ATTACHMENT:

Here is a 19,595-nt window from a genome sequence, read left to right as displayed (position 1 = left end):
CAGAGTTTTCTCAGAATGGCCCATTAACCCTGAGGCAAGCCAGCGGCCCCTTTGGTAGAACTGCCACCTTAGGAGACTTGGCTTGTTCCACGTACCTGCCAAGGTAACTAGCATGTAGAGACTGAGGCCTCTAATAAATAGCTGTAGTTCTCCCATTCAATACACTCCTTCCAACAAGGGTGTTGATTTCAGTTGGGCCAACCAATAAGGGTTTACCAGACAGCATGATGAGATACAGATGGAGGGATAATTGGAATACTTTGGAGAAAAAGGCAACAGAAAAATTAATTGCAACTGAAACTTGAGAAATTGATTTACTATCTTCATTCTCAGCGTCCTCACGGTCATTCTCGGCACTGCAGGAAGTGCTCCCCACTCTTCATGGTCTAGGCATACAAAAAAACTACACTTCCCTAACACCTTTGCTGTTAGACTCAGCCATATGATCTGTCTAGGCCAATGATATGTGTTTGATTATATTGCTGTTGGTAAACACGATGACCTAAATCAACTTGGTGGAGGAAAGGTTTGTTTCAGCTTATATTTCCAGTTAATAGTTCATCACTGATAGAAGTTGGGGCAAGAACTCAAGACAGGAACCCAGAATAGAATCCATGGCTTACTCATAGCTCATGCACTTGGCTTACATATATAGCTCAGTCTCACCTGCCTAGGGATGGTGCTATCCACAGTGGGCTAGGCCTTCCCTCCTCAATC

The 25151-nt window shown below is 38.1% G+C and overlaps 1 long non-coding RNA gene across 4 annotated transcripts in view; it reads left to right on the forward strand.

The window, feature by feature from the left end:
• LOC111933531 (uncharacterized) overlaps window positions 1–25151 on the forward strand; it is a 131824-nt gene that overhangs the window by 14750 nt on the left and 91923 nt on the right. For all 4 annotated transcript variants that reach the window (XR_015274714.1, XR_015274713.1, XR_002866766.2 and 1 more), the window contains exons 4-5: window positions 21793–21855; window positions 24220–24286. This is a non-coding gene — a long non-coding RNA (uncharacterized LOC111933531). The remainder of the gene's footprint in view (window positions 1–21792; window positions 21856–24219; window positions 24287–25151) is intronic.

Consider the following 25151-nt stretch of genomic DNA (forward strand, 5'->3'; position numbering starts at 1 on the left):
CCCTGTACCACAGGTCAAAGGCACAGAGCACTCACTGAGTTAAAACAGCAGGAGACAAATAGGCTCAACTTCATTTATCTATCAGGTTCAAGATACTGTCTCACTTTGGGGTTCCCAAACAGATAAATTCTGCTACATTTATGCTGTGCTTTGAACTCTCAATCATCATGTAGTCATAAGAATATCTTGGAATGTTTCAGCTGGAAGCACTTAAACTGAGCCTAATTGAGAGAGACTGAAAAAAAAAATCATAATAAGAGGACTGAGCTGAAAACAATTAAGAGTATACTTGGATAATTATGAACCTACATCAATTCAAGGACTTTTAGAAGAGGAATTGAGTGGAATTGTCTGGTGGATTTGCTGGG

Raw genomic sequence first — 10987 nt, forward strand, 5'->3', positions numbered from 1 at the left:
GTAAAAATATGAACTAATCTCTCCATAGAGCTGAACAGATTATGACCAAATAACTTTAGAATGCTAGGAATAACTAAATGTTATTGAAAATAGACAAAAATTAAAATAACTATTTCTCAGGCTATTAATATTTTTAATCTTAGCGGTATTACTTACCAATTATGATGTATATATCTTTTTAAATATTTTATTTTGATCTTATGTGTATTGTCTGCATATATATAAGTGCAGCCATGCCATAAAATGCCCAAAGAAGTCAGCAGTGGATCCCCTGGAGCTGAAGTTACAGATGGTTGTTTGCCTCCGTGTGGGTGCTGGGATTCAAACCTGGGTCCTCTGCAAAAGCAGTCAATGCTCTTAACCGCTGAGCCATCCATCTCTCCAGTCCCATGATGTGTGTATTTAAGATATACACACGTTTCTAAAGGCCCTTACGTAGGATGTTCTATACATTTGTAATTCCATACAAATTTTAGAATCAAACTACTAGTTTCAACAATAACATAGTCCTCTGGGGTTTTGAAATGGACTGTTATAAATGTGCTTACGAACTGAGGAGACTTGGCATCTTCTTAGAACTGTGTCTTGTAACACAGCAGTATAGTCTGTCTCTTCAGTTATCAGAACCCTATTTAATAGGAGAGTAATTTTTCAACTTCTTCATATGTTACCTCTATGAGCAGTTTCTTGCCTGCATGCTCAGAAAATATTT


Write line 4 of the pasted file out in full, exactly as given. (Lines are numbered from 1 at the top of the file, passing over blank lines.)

The window, feature by feature from the left end: